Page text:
- Ability to prepare comprehensive report on management of all data, including centralized data.
- Higher levels of reliability for preservation of data for disaster recovery and legal discovery purposes.
- Higher levels of data reliability and reduced cost of remote office data protection.
Centralized business data management also involves centralized data backup with automatic replication of data from remote sites and sending it over a network to a main (centralized) location for storage. Business organizations can use centralized backup to automate backups at remote sites and potentially reduce backup administration costs.
Centralized backup is a good alternative to local backup – the approach that calls for the maintenance of tape libraries at remote sites. Centralized backup solves the potential security issues associated with loose tape media. However, it also tends to make backups take longer and ties up a network's available bandwidth. To address these concerns, the backup administrator should make calculative decisions about what to back up and how often to send backups over the network to the central location.? To ensure that only minimal and most important data is transferred for the backup, some centralized backup systems can de-duplicate data in the backup stream and/or only perform incremental backups.
Ways of Centralizing Data for Backup
Centralizing business data involves data replication – the process of copying specified, file level content from one computer, the source computer, to another, the destination computer. This is done with an initial transfer of the specified data, after which the replicated copy is kept updated in nearly real time with any changes that are made to the data on the source computer.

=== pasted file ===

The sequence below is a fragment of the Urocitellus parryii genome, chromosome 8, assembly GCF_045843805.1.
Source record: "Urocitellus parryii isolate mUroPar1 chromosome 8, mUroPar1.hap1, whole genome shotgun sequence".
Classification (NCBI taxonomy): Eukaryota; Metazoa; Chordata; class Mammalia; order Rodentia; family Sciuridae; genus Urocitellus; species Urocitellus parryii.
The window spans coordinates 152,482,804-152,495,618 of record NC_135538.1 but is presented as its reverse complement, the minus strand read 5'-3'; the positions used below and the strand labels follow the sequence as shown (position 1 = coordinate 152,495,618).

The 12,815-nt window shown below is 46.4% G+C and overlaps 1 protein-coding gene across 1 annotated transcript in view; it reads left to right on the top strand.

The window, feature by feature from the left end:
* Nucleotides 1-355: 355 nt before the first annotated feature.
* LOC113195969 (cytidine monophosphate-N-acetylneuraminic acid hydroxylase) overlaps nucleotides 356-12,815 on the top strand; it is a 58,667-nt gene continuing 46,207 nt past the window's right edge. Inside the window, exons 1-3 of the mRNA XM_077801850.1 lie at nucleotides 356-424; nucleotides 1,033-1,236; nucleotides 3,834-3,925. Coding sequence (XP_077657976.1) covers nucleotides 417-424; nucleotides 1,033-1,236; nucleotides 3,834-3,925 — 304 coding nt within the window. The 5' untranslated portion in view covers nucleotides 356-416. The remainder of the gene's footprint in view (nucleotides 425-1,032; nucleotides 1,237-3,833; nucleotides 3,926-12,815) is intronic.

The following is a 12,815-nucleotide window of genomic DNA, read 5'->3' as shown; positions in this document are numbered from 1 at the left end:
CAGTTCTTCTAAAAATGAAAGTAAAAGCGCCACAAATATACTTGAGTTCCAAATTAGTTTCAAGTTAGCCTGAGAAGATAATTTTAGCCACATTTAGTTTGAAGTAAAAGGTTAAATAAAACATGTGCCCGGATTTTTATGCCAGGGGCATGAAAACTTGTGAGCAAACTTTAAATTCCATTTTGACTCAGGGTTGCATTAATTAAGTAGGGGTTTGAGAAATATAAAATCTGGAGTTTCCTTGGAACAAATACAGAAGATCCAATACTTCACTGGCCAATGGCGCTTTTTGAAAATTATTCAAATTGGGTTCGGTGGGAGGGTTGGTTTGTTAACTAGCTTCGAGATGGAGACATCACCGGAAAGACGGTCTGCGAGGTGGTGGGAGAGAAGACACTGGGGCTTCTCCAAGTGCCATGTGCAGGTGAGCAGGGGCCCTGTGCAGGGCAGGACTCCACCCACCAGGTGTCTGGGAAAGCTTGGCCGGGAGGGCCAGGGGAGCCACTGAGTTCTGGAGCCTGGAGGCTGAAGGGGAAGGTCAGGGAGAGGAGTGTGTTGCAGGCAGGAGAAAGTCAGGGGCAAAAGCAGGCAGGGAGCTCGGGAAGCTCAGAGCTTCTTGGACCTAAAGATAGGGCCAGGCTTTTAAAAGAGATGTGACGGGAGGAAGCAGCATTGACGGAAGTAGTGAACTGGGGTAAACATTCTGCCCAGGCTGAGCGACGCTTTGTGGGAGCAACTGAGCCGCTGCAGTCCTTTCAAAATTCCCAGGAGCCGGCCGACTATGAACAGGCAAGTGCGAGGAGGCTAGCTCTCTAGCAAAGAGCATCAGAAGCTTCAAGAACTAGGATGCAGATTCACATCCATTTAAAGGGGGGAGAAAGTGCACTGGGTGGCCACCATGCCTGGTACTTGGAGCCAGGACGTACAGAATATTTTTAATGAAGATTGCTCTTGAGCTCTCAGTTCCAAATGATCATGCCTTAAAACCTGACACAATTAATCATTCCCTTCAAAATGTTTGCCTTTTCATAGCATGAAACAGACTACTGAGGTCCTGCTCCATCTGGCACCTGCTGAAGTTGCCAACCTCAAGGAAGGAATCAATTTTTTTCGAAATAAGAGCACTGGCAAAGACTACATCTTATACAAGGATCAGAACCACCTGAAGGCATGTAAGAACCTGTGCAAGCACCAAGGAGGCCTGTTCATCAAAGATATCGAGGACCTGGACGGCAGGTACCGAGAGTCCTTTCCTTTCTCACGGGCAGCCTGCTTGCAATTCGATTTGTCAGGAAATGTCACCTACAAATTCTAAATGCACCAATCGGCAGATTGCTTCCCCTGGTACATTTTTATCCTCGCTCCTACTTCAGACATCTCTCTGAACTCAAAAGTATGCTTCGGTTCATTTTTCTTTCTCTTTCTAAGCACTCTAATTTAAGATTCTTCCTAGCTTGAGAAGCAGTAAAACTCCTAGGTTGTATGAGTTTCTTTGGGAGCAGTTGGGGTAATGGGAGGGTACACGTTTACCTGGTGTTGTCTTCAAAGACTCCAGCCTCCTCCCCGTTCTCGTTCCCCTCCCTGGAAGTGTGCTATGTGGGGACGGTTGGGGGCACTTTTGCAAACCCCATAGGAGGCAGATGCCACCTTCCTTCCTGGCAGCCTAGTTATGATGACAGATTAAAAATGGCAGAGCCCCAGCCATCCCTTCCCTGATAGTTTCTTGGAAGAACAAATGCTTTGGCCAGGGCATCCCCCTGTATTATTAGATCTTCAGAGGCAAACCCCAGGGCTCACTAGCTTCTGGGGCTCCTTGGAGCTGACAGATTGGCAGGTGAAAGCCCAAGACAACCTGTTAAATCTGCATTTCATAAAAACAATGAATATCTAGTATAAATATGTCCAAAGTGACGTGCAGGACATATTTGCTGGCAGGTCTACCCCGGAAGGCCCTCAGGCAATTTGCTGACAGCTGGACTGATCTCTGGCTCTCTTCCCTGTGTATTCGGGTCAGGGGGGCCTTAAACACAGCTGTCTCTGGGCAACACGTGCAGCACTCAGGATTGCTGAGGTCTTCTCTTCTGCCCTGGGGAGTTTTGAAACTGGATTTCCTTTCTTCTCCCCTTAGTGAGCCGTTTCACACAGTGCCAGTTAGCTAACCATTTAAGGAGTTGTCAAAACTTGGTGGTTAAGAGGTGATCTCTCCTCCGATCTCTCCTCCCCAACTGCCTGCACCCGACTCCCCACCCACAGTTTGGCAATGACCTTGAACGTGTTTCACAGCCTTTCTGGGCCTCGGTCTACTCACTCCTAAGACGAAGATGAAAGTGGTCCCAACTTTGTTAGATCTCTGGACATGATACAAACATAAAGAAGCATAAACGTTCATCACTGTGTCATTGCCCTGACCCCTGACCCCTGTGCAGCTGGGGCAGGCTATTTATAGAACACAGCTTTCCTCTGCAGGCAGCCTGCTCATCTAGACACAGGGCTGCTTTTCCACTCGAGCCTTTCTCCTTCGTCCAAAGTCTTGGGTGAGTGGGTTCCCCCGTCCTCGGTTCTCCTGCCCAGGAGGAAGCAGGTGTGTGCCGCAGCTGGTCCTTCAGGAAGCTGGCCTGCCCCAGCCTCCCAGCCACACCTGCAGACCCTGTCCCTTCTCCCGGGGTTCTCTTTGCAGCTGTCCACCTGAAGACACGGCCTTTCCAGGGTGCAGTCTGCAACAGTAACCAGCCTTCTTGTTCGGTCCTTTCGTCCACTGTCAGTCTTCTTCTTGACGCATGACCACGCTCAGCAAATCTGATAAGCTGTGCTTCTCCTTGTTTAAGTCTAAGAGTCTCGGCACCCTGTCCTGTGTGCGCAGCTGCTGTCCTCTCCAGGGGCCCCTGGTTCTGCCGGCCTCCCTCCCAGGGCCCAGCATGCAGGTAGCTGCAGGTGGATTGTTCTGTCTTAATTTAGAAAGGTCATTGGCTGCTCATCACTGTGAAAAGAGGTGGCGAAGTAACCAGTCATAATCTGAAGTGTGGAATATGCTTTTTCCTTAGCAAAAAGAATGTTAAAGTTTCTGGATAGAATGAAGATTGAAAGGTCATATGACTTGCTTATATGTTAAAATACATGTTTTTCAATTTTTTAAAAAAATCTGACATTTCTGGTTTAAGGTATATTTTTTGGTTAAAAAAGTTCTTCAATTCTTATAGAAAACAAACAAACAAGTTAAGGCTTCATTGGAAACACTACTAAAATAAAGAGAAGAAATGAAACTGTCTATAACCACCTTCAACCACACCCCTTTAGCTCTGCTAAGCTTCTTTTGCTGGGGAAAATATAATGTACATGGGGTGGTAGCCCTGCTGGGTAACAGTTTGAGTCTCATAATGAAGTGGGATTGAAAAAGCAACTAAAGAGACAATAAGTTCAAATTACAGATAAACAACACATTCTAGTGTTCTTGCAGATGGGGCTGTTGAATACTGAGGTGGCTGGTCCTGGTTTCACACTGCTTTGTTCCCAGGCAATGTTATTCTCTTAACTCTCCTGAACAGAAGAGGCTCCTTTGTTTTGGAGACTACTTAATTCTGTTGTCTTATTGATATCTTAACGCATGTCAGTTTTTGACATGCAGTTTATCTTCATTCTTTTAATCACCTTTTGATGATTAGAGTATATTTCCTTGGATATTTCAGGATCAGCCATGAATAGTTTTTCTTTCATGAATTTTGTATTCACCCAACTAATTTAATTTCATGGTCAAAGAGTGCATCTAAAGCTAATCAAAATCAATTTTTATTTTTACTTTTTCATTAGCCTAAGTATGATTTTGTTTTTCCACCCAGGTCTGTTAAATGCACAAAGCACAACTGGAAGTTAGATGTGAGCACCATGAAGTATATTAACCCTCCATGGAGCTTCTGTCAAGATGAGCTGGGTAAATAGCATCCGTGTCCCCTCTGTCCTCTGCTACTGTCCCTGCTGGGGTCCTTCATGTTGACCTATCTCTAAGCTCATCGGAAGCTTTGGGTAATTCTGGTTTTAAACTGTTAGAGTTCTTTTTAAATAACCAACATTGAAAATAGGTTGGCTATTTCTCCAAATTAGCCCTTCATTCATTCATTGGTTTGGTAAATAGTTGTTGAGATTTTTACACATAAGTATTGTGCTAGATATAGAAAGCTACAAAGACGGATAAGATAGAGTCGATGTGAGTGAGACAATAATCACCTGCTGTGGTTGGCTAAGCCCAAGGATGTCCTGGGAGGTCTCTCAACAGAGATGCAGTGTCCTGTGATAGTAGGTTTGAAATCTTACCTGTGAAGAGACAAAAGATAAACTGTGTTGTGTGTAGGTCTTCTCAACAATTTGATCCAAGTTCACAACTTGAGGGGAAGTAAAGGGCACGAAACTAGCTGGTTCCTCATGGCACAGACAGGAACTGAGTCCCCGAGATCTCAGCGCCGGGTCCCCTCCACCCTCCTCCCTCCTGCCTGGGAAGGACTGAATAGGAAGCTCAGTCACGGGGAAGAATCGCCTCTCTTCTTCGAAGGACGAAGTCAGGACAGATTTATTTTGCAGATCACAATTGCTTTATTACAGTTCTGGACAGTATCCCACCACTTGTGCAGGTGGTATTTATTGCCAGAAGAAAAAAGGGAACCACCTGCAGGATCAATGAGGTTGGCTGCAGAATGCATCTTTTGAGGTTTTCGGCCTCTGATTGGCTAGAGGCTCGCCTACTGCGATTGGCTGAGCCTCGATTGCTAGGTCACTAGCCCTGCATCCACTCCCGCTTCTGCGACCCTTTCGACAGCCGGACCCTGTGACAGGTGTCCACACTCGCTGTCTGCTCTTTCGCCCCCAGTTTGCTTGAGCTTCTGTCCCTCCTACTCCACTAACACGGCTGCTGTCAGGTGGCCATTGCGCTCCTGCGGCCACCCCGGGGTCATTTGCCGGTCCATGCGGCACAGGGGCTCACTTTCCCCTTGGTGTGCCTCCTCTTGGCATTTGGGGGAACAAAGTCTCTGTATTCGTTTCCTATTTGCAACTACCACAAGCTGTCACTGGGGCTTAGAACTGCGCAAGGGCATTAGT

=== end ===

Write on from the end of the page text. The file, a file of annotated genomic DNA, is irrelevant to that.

Data replication can be done on one-to-one basis, many-to-one basis and one-to-many basis.
One to One Data Replication: This is the most vital configuration for data replication. A single computer on Local Area Network (LAN) or Wide Area Network (WAN) gets its data replicated to another computer which may be local or remote. This offers protection to the data stored on source computer against catastrophic failures.
Many to One Data Replication: In this configuration for data replication, computers on the LAN or WAN have their data replicated to a single computer, either local or remote. This offers protection of all of the source computers against catastrophic failures, while maximizing the use of resources by directing all the data to a single destination computer.
One to Many Data Replication: This configuration for data replication adds significantly to the protection offered to the source computer, because of the redundancy. A single computer on the LAN or WAN gets its data replicated to multiple computers, any of which may be local or remote. This provides protection against catastrophic failures for an entire site, as well as the source computer itself.
With the right techniques of centralizing and managing business data, small and medium enterprises can make a lots of cost savings and better business continuity even if a disaster strikes the IT systems.
About the Author:
Frank Johnson is a regular editorial contributor on technology products and services that help small to mid size businesses.? To know more about centralizing data and for queries pertaining to most effective technological strategies for the task, you may interact with him here